Tuesday, February 14, 2023

Erykah Badu, Baduizm (1997)


In a new film called The Banshees of Inisherin (2022), Collin Farrell plays an Irishman in 1923 named Patrick who one day goes to visit his friend Colm (Brendan Gleeson). It's an ordinary afternoon in the Irish countryside, a little before two o'clock, and Patrick is ready to head to the bar with Colm, as they have done for years. He knocks at the door. No answer. He looks through the window. Colm is inside, smoking, sitting in his hardwood chair, his dog at his feet, his back facing Patrick. "So I guess I'll see you at the bar at two, then," Patrick says, and goes on ahead.

But Colm doesn't come to the bar. So Patrick returns to Colm's house to check on him and sees on the hillside, walking in another direction, Colm. He's walking toward the bar!

Patrick returns to the bar. He posts up at the actual bar, as is his and Colm's wont. Colm steps away some distance. When Patrick tries to sidle up to him, Colm walks away, taking his beer at the table out of doors.

The bartender wants to know if they're spatting.

"I don't think we are," says Patrick, "unless I said something while drunk and forgot." He goes outside to ask Colm what's wrong.

"I don't want to talk to you, is all," Colm said. "I don't like you anymore."

Patrick is so taken aback, he can hardly speak. "Why?" he asks.

"You're dull," says Colm, "and I don't want to be your friend anymore."

I'm not telling you this by way of implication, at least not in the way you might think. This will never happen to us, my friend. But I do bring up the premise of the film for two reasons. For one, I think it's a good film and that you should watch it. For another, as soon as you find out the deeper reason Colm is doing what he's doing, as selfish as it is, it makes sense. He needs to be left in peace to be able to do it, is all.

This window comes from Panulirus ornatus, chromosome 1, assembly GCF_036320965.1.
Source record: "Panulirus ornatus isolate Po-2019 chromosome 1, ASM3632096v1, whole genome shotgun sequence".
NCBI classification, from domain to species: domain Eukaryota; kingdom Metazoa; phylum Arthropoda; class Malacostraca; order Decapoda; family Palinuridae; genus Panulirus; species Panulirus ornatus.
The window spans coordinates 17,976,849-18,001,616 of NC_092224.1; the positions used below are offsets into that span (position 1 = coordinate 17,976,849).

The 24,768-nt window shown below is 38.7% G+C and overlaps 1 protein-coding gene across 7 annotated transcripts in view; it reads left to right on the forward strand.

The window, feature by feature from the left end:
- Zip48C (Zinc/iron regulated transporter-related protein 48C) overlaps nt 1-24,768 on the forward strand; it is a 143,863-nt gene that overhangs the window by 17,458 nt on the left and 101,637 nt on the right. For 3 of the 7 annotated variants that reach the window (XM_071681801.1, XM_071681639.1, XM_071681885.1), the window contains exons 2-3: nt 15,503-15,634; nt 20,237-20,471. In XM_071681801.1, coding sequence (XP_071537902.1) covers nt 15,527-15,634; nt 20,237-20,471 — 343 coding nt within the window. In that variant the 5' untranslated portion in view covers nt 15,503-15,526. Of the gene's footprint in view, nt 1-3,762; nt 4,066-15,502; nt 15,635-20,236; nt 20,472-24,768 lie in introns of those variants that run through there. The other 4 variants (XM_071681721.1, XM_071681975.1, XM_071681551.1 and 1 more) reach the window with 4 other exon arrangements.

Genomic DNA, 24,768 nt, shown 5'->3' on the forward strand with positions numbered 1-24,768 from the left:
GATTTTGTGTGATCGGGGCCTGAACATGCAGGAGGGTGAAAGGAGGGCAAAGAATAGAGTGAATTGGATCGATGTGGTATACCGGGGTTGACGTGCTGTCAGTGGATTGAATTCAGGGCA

It's been some while since I've read Epicurus, but I do know that in view of the common view, he is totally misread. The common view has it that his philosophy teaches that you ought to pursue pleasure at the expense of all else. Not so. It's much sadder. What Epicurus' philosophy is is really an avoidance of pain.

Epicurus tried to establish a community where he would meet up with his friends, play music, drink wine, and eat good food in communal fellowship. There's no problem with that pursuit, per se, but the real reason for instigating the fellowship was to retreat from a world wherein he'd endured one failure after another. I'm talking here both the failure of laboring and of social failure. Epicurus and his brethren could find no place in society.

We all know part of being a mature adult is facing up to our hardships. Nevertheless, the older I get, the more I understand the appeal of Epicurus' philosophy. When my mornings are spent trying to contort my upper body into a position to avoid severe neck pain, I know all too well the importance of doing whatever you can to avoid pain.

And as much as I still want to spend the second part of my life exposing myself to new stuff and learning, I, realizing how short life's breadth is, want to flee from exposing myself to some materials, however edifying they may be. Case in point is Erykah Badu's album.

Her voice is good, there's nothing wrong with her nineties melodies, exactly, I just don't like the LP, and I don't want to devote serious study to it. I say this while still listening to the album. I'm almost at its end.

There was another, better album I came upon yesterday that I wished I had listened to again today in full but didn't because I wanted to give Badu's album a chance. God-willing, I'll get around to the other, better album tomorrow. For now, I guess this is just to say, that is, to say what I have, my piece.

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